Switzerland the Latest Country to Ban ISIS

Switzerland announces ban on ISIS and related organizations, prohibiting all activities of the group in the country.

Ben Ariel, Canada ,

EU states helping to fund ISIS?
EU states helping to fund ISIS?

Switzerland has joined a growing list of countries that have banned the Islamic State (ISIS) group and related organizations, The Wall Street Journal reported on Wednesday.

The move that comes as the Alpine nation steps up measures to prevent Swiss citizens from traveling to the Middle East to fight for the extremist group.

The Federal Council, Switzerland’s seven-member cabinet, said a ban on membership of ISIS will go into effect on Thursday. The ban will last for an initial six months.

The ban prohibits all activities of the group in Switzerland, including propaganda, fundraising and recruitment. Offenses can be punished with sentences of up to three years in prison or a fine, unless more severe penalties are needed, according to The Wall Street Journal.

In a statement, the cabinet said a recent escalation in Islamic State activities, which have included executions of civilians, had prompted the action. It said the group “commits massive human rights violations.”

The cabinet’s move comes as Switzerland seeks to prevent its citizens from fighting for the jihadist group, which has overrun large chunks of northern Iraq and Syria. In addition to executing local people, the group has claimed responsibility for the beheadings of U.S. and UK hostages in Syria, as well as a French citizen in Algeria.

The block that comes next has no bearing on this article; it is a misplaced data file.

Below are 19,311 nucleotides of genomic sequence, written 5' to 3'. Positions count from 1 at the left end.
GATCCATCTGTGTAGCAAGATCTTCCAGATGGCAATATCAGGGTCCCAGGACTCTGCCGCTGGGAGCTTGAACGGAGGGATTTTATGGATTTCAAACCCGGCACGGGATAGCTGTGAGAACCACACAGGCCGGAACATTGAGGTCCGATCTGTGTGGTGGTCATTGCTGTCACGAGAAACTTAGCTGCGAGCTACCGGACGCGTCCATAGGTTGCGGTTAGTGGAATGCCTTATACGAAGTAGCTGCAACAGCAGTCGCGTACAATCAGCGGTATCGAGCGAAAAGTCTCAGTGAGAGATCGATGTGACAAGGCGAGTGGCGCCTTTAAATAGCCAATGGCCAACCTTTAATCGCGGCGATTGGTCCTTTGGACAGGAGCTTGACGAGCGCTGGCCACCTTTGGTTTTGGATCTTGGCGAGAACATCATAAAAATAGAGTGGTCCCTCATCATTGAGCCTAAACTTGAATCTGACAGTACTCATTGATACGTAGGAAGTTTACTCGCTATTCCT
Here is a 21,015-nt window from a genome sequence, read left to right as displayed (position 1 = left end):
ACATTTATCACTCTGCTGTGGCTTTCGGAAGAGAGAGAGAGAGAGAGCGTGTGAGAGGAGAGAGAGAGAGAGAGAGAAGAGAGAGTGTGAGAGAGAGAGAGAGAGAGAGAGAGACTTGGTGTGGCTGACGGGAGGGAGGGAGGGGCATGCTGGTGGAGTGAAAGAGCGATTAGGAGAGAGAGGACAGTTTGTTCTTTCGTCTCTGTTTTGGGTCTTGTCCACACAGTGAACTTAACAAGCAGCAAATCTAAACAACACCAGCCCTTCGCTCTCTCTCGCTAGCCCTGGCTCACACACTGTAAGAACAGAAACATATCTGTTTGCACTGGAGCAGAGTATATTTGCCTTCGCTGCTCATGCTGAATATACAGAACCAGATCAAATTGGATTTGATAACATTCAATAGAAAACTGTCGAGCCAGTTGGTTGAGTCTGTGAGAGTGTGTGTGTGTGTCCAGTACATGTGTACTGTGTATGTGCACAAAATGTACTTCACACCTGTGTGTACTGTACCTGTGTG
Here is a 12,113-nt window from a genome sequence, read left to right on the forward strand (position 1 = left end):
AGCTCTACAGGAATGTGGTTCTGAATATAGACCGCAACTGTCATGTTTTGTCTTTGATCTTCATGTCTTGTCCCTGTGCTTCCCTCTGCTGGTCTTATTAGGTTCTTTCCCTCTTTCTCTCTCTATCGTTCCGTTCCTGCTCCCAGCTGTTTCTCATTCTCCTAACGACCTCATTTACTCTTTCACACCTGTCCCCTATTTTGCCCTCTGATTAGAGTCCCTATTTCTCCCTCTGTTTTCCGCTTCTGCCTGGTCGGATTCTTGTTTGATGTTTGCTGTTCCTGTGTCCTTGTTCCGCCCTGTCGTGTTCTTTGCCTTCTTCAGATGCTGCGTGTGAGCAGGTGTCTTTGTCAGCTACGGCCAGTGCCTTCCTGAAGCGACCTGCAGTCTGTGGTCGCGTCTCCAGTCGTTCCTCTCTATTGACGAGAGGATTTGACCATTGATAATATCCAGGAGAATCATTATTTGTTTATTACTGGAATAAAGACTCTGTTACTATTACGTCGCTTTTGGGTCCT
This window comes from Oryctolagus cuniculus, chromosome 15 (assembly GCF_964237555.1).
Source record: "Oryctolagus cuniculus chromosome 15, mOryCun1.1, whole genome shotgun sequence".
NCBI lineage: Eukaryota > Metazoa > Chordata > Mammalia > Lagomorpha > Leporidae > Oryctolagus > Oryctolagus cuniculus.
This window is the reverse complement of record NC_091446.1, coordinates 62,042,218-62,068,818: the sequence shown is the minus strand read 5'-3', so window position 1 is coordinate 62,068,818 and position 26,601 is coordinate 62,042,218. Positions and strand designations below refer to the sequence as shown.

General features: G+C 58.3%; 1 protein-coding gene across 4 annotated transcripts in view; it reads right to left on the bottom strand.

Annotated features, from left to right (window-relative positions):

A host of other countries have had to deal with the phenomenon of its citizens leaving their countries and going to Iraq and Syria to fight alongside jihadists. Russia, Canada, France and Australia are only a few examples.

According to Switzerland’s Federal Intelligence Service, roughly 25 Swiss citizens have gone to Syria and Iraq so far this year, with 10 confirmed to be fighting for groups, including Islamic State.

Recruiting from within the Muslim populations of western countries has been among Islamic State’s tactics, fueling concern that returnees could plot attacks in the West, noted The Wall Street Journal.

Other Swiss nationals have traveled over the past decade to fight in Afghanistan, Yemen, Somalia and Pakistan, the agency said.

Swiss citizens who travel to Syria or Iraq to fight for Islamic State could be prosecuted under the new measures when they return to Switzerland, a spokeswoman for the defense department said.

The move was announced hours after London police arrested four suspected Islamic terrorists in several raids throughout the British capital. It was later revealed the four planned a brutal beheading - or beheadings - on the streets of London.

The plan mirrors plots by a large Australian ISIS cell that was busted in mid-September, which had planned to behead a random member of the public.

Just days later in Norway, another ISIS cell was foiled ahead of executing its plans to behead an entire family and film it as a "warning" to Western states intervening against ISIS in Iraq and Syria.

(Arutz Sheva’s North American desk is keeping you updated until the start of the Sukkot holiday in New York. The time posted automatically on all Arutz Sheva articles, however, is Israeli time.)